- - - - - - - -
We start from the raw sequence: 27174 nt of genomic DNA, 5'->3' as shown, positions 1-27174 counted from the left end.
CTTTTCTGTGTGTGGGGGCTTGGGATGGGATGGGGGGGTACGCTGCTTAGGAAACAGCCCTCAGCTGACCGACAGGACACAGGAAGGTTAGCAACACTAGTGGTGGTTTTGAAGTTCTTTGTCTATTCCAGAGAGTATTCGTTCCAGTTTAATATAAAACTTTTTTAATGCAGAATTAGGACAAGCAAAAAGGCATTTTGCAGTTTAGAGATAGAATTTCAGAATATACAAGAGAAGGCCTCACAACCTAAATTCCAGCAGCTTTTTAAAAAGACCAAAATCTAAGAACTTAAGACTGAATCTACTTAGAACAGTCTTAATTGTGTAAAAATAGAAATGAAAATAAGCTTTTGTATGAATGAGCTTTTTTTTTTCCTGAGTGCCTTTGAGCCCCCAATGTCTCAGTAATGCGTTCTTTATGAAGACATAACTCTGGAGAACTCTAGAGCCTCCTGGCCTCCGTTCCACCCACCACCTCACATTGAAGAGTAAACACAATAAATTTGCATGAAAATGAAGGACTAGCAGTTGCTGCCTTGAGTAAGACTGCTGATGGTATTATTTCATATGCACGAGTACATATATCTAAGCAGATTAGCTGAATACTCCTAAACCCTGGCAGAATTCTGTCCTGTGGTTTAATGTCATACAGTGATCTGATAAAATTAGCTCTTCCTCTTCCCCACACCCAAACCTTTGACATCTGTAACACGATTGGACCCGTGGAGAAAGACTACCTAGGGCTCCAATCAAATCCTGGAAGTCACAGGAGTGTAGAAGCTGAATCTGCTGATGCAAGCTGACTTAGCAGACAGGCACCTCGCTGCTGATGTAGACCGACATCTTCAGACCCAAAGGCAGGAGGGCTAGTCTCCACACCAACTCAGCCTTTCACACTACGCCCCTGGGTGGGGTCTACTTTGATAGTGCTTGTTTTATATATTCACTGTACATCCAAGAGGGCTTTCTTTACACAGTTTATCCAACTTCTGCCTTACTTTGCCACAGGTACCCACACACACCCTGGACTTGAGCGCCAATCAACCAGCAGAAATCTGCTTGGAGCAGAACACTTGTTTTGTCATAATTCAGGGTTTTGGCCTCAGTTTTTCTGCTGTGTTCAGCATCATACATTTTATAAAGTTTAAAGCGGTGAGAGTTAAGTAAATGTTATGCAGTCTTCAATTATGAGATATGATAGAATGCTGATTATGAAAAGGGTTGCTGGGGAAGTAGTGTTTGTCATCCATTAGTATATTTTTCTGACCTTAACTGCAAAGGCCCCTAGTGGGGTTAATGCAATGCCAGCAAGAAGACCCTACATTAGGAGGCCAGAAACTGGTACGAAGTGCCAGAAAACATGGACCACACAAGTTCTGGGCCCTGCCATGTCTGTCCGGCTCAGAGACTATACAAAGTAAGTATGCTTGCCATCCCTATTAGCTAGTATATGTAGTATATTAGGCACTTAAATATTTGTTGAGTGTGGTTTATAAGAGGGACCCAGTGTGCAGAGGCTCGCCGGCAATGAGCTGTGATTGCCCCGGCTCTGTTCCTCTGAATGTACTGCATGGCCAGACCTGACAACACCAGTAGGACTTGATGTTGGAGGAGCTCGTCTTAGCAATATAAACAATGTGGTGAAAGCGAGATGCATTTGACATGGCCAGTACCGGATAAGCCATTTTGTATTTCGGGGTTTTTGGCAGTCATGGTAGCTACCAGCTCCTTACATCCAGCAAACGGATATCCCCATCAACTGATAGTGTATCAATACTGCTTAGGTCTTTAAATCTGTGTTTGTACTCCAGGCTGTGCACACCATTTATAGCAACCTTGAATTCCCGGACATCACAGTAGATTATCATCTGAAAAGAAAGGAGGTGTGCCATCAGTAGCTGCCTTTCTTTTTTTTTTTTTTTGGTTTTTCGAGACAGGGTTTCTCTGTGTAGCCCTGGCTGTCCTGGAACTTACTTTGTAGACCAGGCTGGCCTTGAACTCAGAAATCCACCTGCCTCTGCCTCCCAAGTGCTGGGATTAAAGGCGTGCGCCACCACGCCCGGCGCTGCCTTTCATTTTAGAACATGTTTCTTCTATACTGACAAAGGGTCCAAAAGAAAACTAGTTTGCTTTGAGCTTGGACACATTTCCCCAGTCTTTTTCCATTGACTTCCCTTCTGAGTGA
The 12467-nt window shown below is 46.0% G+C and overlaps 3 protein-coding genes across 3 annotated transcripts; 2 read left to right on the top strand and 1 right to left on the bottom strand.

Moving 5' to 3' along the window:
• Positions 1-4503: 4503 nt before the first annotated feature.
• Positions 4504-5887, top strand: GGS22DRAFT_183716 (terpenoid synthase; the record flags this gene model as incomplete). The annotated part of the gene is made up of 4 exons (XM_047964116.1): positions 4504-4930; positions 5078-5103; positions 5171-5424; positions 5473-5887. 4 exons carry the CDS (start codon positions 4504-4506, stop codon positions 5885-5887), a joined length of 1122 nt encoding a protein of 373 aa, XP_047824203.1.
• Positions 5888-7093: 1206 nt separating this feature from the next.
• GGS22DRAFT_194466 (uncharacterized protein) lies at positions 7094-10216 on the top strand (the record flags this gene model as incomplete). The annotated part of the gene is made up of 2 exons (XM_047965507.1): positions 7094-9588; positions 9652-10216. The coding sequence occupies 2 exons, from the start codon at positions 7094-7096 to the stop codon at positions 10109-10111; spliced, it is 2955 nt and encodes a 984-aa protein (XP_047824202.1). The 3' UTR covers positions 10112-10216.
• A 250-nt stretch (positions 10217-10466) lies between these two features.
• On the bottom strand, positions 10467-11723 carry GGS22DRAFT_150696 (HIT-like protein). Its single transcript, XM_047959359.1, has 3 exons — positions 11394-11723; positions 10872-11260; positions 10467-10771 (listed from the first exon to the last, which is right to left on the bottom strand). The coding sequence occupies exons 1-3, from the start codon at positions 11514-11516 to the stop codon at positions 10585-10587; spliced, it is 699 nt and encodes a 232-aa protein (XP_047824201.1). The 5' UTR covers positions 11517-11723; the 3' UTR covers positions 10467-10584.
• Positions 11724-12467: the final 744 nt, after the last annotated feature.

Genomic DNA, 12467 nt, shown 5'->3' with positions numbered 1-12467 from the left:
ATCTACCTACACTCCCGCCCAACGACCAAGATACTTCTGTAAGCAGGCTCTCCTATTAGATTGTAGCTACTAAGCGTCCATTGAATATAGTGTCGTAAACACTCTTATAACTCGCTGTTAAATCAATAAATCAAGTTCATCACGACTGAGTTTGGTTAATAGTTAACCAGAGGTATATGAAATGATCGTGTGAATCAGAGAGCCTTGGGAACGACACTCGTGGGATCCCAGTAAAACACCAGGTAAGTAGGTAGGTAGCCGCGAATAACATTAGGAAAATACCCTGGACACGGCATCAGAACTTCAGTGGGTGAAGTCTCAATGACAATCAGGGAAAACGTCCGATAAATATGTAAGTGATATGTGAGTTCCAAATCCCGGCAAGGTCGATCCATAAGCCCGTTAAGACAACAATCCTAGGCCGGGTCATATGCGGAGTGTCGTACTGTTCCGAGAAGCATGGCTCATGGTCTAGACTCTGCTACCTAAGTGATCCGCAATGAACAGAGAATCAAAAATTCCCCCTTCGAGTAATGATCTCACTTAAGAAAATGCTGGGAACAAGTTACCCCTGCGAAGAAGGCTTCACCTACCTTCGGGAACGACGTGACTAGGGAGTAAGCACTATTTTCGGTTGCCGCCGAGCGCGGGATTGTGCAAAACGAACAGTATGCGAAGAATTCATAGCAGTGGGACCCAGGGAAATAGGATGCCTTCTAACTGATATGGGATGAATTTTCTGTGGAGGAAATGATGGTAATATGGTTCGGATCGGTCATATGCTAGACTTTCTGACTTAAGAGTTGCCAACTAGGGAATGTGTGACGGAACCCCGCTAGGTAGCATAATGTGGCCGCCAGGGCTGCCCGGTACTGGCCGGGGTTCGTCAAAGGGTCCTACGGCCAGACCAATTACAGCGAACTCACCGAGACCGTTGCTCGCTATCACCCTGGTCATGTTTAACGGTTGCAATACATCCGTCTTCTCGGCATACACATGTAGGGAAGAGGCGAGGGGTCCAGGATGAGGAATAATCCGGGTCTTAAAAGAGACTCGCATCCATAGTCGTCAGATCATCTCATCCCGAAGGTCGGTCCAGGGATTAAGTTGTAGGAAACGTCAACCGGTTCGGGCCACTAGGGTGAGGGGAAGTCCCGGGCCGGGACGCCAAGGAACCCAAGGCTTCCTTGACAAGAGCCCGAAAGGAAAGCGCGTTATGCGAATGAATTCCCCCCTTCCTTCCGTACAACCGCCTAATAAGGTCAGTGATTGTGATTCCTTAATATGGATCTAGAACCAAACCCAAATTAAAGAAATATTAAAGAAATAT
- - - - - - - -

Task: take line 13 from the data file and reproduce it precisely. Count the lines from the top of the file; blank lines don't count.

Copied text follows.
ATCTACCTACACTCCCGCCCAACGACCAAGATACTTCTGTAAGCAGGCTCTCCTATTAGATTGTAGCTACTAAGCGTCCATTGAATATAGTGTCGTAAACACTCTTATAACTCGCTGTTAAATCAATAAATCAAGTTCATCACGACTGAGTTTGGTTAATAGTTAACCAGAGGTATATGAAATGATCGTGTGAATCAGAGAGCCTTGGGAACGACACTCGTGGGATCCCAGTAAAACACCAGGTAAGTAGGTAGGTAGCCGCGAATAACATTAGGAAAATACCCTGGACACGGCATCAGAACTTCAGTGGGTGAAGTCTCAATGACAATCAGGGAAAACGTCCGATAAATATGTAAGTGATATGTGAGTTCCAAATCCCGGCAAGGTCGATCCATAAGCCCGTTAAGACAACAATCCTAGGCCGGGTCATATGCGGAGTGTCGTACTGTTCCGAGAAGCATGGCTCATGGTCTAGACTCTGCTACCTAAGTGATCCGCAATGAACAGAGAATCAAAAATTCCCCCTTCGAGTAATGATCTCACTTAAGAAAATGCTGGGAACAAGTTACCCCTGCGAAGAAGGCTTCACCTACCTTCGGGAACGACGTGACTAGGGAGTAAGCACTATTTTCGGTTGCCGCCGAGCGCGGGATTGTGCAAAACGAACAGTATGCGAAGAATTCATAGCAGTGGGACCCAGGGAAATAGGATGCCTTCTAACTGATATGGGATGAATTTTCTGTGGAGGAAATGATGGTAATATGGTTCGGATCGGTCATATGCTAGACTTTCTGACTTAAGAGTTGCCAACTAGGGAATGTGTGACGGAACCCCGCTAGGTAGCATAATGTGGCCGCCAGGGCTGCCCGGTACTGGCCGGGGTTCGTCAAAGGGTCCTACGGCCAGACCAATTACAGCGAACTCACCGAGACCGTTGCTCGCTATCACCCTGGTCATGTTTAACGGTTGCAATACATCCGTCTTCTCGGCATACACATGTAGGGAAGAGGCGAGGGGTCCAGGATGAGGAATAATCCGGGTCTTAAAAGAGACTCGCATCCATAGTCGTCAGATCATCTCATCCCGAAGGTCGGTCCAGGGATTAAGTTGTAGGAAACGTCAACCGGTTCGGGCCACTAGGGTGAGGGGAAGTCCCGGGCCGGGACGCCAAGGAACCCAAGGCTTCCTTGACAAGAGCCCGAAAGGAAAGCGCGTTATGCGAATGAATTCCCCCCTTCCTTCCGTACAACCGCCTAATAAGGTCAGTGATTGTGATTCCTTAATATGGATCTAGAACCAAACCCAAATTAAAGAAATATTAAAGAAATAT